posted by mrg at 9:05 PM on February 19, 2005


Addressing the last bit of your question, mysql holds the content, a UBB/phpBB style tagging system is used for formatting and a few basic php scripts in the form of a basic HTML template fetch the appropriate page from the database, covert the markup and produce the page for the browser.
posted by krisjohn at 9:07 PM on February 19, 2005


Identify the components that all of the pages on the site will have in common. This is usually along the lines of common header and footer content, and some sort of site navigation. Having done this, place all of the code to generate these components in their own php files. Then, for each page of your site, include them, using 'require'. This way, if you decide, for example, to change the title graphics at the top the page or copyright notice at the bottom of the page, modifying the component's file will propagate the changes to all pages of the site. Basically, it's a matter of don't repeat yourself: if some functionality is common to two or more pages, place it in its own file, and then include that file.

Also, if you're using style sheets, the html should be the content. Think of the html tags as content delineators, and style sheets as layout guidelines.
posted by veedubya at 12:55 AM on February 20, 2005


I wish they'd told me...

That although PHP projects typically produce HTML a good engine will consider HTML just another format alongside RSS, Atom, and PDF.

And I wish I was told that to do that means you need some templating engine. XSLT is well supported in many languages but pipelines to be easy to develop in. XSLT sucks for some string reformatting though, and when you want a simple loop it can mean writing recursive templates - ugh. Smarty is a good too, though I don't know much about it.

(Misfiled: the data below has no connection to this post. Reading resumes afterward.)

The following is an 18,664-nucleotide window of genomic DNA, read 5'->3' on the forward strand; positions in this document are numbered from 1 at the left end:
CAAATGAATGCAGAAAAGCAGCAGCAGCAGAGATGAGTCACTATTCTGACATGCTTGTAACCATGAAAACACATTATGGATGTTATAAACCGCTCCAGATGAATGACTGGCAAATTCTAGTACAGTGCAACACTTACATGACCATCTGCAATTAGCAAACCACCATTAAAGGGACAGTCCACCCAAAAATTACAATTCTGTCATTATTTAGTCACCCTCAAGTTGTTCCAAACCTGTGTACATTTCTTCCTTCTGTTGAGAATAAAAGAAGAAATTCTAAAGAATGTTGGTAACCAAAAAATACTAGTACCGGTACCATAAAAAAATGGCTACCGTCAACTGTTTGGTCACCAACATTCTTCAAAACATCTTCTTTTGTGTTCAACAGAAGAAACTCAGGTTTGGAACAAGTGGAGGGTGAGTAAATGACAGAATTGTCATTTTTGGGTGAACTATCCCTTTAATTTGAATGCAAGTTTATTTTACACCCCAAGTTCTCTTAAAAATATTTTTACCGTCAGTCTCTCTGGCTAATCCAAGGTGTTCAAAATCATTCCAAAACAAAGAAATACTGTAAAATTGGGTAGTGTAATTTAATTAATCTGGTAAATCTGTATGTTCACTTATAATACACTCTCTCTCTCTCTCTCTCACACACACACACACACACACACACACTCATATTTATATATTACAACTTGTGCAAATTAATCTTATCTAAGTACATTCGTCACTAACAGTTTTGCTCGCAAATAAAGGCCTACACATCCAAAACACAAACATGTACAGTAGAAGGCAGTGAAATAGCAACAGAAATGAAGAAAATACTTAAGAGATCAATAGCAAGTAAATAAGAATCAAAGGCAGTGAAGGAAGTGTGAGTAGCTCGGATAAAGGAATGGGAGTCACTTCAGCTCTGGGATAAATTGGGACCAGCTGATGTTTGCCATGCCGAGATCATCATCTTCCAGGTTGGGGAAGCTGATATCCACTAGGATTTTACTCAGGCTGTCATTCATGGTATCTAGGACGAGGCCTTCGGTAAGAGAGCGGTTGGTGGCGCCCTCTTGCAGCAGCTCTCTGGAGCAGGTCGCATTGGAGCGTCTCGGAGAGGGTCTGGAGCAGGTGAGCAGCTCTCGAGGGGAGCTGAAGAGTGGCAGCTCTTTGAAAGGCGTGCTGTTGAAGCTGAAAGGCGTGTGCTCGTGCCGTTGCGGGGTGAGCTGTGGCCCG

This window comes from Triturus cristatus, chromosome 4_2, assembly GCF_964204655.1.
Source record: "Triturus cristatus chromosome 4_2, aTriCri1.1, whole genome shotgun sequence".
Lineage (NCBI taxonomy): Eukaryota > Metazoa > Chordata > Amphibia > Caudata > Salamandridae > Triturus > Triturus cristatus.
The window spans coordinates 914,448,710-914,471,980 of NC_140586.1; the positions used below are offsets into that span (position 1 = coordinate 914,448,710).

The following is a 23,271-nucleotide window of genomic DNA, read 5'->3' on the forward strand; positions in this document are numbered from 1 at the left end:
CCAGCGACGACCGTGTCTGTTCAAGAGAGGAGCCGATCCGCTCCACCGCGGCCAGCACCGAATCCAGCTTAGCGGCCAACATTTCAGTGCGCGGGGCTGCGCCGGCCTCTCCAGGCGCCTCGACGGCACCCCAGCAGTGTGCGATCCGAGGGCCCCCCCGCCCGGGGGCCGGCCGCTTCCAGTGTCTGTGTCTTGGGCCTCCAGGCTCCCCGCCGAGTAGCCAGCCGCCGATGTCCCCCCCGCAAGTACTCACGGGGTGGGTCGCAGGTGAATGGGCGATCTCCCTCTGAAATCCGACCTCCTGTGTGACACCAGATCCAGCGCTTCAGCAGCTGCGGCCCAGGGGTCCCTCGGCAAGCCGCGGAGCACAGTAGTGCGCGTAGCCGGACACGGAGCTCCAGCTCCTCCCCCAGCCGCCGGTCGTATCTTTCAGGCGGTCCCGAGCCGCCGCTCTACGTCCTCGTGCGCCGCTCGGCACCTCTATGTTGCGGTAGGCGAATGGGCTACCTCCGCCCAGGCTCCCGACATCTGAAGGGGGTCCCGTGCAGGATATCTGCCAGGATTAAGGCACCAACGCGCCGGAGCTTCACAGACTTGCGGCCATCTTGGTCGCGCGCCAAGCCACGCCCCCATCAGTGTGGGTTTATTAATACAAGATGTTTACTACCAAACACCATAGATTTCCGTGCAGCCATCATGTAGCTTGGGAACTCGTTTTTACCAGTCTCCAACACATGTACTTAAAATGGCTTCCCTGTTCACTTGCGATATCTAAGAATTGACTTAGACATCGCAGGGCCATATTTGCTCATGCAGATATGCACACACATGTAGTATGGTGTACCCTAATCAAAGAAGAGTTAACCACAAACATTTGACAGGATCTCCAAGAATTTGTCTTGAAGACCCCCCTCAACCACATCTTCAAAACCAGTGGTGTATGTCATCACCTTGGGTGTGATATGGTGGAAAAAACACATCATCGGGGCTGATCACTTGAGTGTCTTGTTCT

And to help the templating engine do it's thing means providing good sources, which means valid XML (bits of xhtml). Storing strings and cleaning them up with regexps leads to simple mistakes like <b> <i> </b> </i>, which is the same reason I don't like UBB code. I think the only way to ensure good XML in the database is to use htmltidy though I'd like to use something lighter.

And that a database abstraction layer is good but it needs to be more than passing the same string of SQL to different backends. There needs to be abstraction above SQL so that it can be translated to each database's style of SQL. I wrote one for my forum that abstracted out some differences between MySQL and Postgres, though I would have liked to use something like Prevayler had it been available for PHP.

I think getting Apache to pass everything to one PHP script, rather than littering lots of .php files over the webserver, is easier to manage. That way you can treat the URL just as another variable, .php is never in the URL, and the URL is just another variable. That one doesn't matter so much though it's cute.